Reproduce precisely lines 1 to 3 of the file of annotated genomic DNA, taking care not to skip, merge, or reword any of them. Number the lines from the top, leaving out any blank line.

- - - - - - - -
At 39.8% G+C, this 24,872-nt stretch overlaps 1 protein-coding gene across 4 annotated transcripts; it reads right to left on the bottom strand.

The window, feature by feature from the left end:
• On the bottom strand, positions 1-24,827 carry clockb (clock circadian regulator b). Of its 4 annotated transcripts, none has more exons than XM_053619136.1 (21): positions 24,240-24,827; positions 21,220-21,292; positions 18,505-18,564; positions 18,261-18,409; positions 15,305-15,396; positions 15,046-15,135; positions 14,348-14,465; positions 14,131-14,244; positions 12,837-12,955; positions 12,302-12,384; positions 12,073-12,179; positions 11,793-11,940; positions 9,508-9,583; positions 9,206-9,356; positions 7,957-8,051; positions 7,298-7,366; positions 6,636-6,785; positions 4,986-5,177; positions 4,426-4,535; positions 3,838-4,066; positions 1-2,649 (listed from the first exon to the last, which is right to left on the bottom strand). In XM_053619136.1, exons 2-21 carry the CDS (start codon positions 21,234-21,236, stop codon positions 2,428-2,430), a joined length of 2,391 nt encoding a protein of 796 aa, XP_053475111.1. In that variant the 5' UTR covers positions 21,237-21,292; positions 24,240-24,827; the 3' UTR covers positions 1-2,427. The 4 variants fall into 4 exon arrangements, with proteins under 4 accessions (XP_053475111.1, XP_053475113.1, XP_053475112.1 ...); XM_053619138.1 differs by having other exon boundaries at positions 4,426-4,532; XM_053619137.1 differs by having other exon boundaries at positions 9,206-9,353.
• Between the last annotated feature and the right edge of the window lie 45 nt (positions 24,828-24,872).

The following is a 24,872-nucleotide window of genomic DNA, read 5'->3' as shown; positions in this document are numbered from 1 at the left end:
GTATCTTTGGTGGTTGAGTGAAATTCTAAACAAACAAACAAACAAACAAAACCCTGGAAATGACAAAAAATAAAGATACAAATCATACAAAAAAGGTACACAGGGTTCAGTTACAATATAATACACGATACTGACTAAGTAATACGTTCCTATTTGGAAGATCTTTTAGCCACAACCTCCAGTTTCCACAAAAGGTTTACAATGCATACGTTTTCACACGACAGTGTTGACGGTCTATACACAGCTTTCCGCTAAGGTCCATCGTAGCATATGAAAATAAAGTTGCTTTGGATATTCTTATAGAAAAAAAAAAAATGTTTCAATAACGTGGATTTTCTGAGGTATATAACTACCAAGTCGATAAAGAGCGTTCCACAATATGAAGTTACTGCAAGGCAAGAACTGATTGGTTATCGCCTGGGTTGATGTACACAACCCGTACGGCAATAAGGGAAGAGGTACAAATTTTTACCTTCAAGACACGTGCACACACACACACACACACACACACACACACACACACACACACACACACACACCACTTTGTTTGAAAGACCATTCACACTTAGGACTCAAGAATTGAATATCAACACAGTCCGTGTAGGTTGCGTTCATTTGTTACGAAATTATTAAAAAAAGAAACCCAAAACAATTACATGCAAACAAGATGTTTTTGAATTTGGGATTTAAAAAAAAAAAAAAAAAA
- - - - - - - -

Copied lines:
At 39.8% G+C, this 24,872-nt stretch overlaps 1 protein-coding gene across 4 annotated transcripts; it reads right to left on the bottom strand.

The window, feature by feature from the left end:
• On the bottom strand, positions 1-24,827 carry clockb (clock circadian regulator b). Of its 4 annotated transcripts, none has more exons than XM_053619136.1 (21): positions 24,240-24,827; positions 21,220-21,292; positions 18,505-18,564; positions 18,261-18,409; positions 15,305-15,396; positions 15,046-15,135; positions 14,348-14,465; positions 14,131-14,244; positions 12,837-12,955; positions 12,302-12,384; positions 12,073-12,179; positions 11,793-11,940; positions 9,508-9,583; positions 9,206-9,356; positions 7,957-8,051; positions 7,298-7,366; positions 6,636-6,785; positions 4,986-5,177; positions 4,426-4,535; positions 3,838-4,066; positions 1-2,649 (listed from the first exon to the last, which is right to left on the bottom strand). In XM_053619136.1, exons 2-21 carry the CDS (start codon positions 21,234-21,236, stop codon positions 2,428-2,430), a joined length of 2,391 nt encoding a protein of 796 aa, XP_053475111.1. In that variant the 5' UTR covers positions 21,237-21,292; positions 24,240-24,827; the 3' UTR covers positions 1-2,427. The 4 variants fall into 4 exon arrangements, with proteins under 4 accessions (XP_053475111.1, XP_053475113.1, XP_053475112.1 ...); XM_053619138.1 differs by having other exon boundaries at positions 4,426-4,532; XM_053619137.1 differs by having other exon boundaries at positions 9,206-9,353.